From Guptagate to Nkandla to Marikana, Jeff Radebe has been at the forefront of shielding the president from the media's questions. He has played a crucial role in spinning acts of maladministration and corruption, and defending the indefensible. In the process, he has become a national laughing stock. Last week Gwede Mantashe and Jesse Duarte joined Radebe as sources of mirthless humour.
As both ANC leaders twisted their minds and contorted their lips to justify Nkandla madness, they joined the Minister of Justice in upholding the cult of personality that will surely spell the beginning of the end of the ANC.
In many ways, Radebe is a familiar character in all political landscapes – the sycophant who does the bidding of the President and who in the process loses the respect of his peers as well as the man he seeks to please the most. If Radebe were the only sycophant, then it might not be worth discussing him. But he isn’t. He is the most prolific defender of wrongness, but he is important because he speaks to a new and growing phenomenon within ruling party politics, which is the growth of the cult of personality.
Reading the Public Protector’s report, one is struck by how many opportunities Cabinet had to tell the president that if he couldn’t see it himself, he was headed for disaster. In particular, the repeated refusal by anyone senior in government to respond to media reports about the costs of building Nkandla demonstrate a kind of paralysing sycophancy. Time and again, the Public Protector’s Nkandla report notes that media reports provided evidence that Nkandla needed closer scrutiny by officials.
In Madonsela’s own words, there was no serious response from the Presidency or the Ministry of Public Works to an article in the Mail & Guardian titled “Zuma’s R65 million Nkandla Splurge. “Apart from the release of a statement by the Presidency on 03 December 2009, denying that government was footing the bill, nothing seems to have been done by government to verify the 2009 allegations or attempt to arrest the costs which the article predicted would continue to rise.”
In many ways this is a stunning admission. The presidency read and was aware of media reports that predicted that the costs would escalate, and it chose to do nothing about them. It chose to pretend that nothing had ever been written, that there was nothing to worry about.
The media has referred to this gross inaction by using an offensively benign word: ‘negligence’. It is more than negligent, and indeed it reaches beyond arrogance. The refusal of senior officials to investigate further on the basis of media reports, speaks to a larger problem, which is that of sycophancy.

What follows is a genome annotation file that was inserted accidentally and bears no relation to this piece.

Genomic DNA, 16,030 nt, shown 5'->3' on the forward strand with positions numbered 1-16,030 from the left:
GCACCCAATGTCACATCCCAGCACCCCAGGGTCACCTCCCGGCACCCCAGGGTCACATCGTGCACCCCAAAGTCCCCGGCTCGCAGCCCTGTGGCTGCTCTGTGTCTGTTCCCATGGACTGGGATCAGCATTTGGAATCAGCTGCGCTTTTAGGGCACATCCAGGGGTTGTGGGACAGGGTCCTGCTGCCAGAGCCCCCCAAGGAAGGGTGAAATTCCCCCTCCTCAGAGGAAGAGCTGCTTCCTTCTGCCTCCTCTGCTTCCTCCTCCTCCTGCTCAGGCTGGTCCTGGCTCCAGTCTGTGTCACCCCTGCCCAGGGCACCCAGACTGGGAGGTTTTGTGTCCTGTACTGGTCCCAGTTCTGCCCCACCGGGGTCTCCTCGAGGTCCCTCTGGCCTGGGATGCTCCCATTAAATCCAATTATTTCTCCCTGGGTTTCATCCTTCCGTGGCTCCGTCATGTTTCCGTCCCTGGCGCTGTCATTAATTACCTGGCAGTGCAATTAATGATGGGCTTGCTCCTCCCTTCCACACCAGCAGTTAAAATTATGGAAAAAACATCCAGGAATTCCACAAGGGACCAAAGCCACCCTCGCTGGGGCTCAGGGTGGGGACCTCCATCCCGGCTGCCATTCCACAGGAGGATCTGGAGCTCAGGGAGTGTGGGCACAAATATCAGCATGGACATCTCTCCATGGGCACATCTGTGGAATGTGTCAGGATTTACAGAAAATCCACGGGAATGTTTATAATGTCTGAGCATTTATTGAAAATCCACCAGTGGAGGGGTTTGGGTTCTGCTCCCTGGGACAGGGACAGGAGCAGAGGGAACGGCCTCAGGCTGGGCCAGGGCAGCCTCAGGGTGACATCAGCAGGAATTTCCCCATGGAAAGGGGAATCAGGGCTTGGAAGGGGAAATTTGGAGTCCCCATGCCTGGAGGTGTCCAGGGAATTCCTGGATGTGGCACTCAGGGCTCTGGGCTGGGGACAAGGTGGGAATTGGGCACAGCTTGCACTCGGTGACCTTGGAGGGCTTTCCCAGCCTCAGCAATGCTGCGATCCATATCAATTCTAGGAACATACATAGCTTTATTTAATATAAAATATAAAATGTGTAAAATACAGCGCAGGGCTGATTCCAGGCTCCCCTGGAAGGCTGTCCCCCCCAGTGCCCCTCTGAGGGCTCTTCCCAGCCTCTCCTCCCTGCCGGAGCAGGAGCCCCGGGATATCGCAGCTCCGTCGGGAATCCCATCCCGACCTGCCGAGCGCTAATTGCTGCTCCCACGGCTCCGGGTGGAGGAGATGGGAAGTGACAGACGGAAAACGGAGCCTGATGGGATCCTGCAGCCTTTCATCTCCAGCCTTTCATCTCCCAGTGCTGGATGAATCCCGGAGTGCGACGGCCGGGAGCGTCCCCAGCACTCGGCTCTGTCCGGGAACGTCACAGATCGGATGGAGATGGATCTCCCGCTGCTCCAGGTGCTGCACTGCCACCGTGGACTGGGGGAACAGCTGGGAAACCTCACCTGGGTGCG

It has become acceptable – in fact a badge of honour – amongst many in the ANC to distrust the media. Zuma is notoriously prickly about the press, especially because of the journalistic digging that his personal conduct has necessitated. Despite this, one would have thought that in the small matter of running a state, personal prejudices might give way to the logic required to responsibly manage public processes and resources.
The fact that no one in the top six ANC officials, none of the cabinet ministers, and no one at DDG level or above insisted on following up media reports, speaks volumes about the extent to which an uneasy sycophancy has taken over the party. I say ‘uneasy’ because it is clear that many ANC leaders aren’t comfortable with their decisions. Duarte and Mantashe were visibly uncomfortable in the press conference last week. But they are also deeply invested in protecting the secrets of the ANC – secrets that keep Zuma at the top of the party.
The ANC has got itself in a real jam: it no longer wants Zuma, but it can’t afford to lose him. So it must grin and smile strenuously, defending the indefensible, creating in the process a warped cult of personality that is a powerful mirage.
The fear of what Zuma knows is buttressed by his deep and powerful patronage network. And so the debacle around Nkandla, and the events outlined in the Public Protector’s report, make it clear that the problem of Jacob Zuma’s complete lawlessness, is indeed a problem of the ANC.
While many people would be pleased to see the ANC deal decisively with Zuma, the reality is that there are far deeper problems within the party than the man who sits atop the institution.
Many of us accepted a long time ago that the role of the Minister of Justice under Zuma would be that of chief legal bodyguard. But there was always a sense that the party might come to its senses, revive the spirit of debate and honesty, and challenge its leader. Last week put paid to that idea. In the face of incontrovertible evidence of executive maladministration, Mantashe and Duarte bet against the people – it’s a decision they are likely to regret deeply in the next five years. DM
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